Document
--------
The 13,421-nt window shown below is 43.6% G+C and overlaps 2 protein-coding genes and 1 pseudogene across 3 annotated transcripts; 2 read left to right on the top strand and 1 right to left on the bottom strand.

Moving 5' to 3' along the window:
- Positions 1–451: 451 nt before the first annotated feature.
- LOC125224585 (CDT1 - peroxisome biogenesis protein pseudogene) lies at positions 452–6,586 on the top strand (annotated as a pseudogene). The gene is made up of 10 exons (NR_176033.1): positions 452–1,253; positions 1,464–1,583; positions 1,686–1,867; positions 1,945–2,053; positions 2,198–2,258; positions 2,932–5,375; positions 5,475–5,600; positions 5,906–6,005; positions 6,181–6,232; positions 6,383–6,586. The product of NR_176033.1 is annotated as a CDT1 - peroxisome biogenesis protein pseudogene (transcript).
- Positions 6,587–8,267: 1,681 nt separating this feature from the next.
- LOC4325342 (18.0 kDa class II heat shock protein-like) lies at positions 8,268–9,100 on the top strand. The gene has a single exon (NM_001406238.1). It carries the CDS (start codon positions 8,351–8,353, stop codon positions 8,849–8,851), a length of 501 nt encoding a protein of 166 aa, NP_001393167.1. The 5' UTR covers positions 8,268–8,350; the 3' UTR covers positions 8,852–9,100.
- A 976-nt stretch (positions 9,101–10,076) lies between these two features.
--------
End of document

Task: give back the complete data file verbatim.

The 13,421-nt window shown below is 43.6% G+C and overlaps 2 protein-coding genes and 1 pseudogene across 3 annotated transcripts; 2 read left to right on the top strand and 1 right to left on the bottom strand.

Moving 5' to 3' along the window:
- Positions 1–451: 451 nt before the first annotated feature.
- LOC125224585 (CDT1 - peroxisome biogenesis protein pseudogene) lies at positions 452–6,586 on the top strand (annotated as a pseudogene). The gene is made up of 10 exons (NR_176033.1): positions 452–1,253; positions 1,464–1,583; positions 1,686–1,867; positions 1,945–2,053; positions 2,198–2,258; positions 2,932–5,375; positions 5,475–5,600; positions 5,906–6,005; positions 6,181–6,232; positions 6,383–6,586. The product of NR_176033.1 is annotated as a CDT1 - peroxisome biogenesis protein pseudogene (transcript).
- Positions 6,587–8,267: 1,681 nt separating this feature from the next.
- LOC4325342 (18.0 kDa class II heat shock protein-like) lies at positions 8,268–9,100 on the top strand. The gene has a single exon (NM_001406238.1). It carries the CDS (start codon positions 8,351–8,353, stop codon positions 8,849–8,851), a length of 501 nt encoding a protein of 166 aa, NP_001393167.1. The 5' UTR covers positions 8,268–8,350; the 3' UTR covers positions 8,852–9,100.
- A 976-nt stretch (positions 9,101–10,076) lies between these two features.